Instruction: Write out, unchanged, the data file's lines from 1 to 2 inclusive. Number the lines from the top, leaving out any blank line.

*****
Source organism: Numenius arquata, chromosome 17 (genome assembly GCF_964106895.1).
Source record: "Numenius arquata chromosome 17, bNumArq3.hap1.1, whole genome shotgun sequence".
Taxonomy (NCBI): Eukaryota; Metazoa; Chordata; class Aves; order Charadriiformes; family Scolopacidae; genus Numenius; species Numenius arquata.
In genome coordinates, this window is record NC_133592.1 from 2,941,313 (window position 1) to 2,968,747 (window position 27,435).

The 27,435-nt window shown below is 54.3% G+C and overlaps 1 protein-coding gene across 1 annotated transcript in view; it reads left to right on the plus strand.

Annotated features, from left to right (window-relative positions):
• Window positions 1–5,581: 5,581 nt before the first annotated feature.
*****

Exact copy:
Source organism: Numenius arquata, chromosome 17 (genome assembly GCF_964106895.1).
Source record: "Numenius arquata chromosome 17, bNumArq3.hap1.1, whole genome shotgun sequence".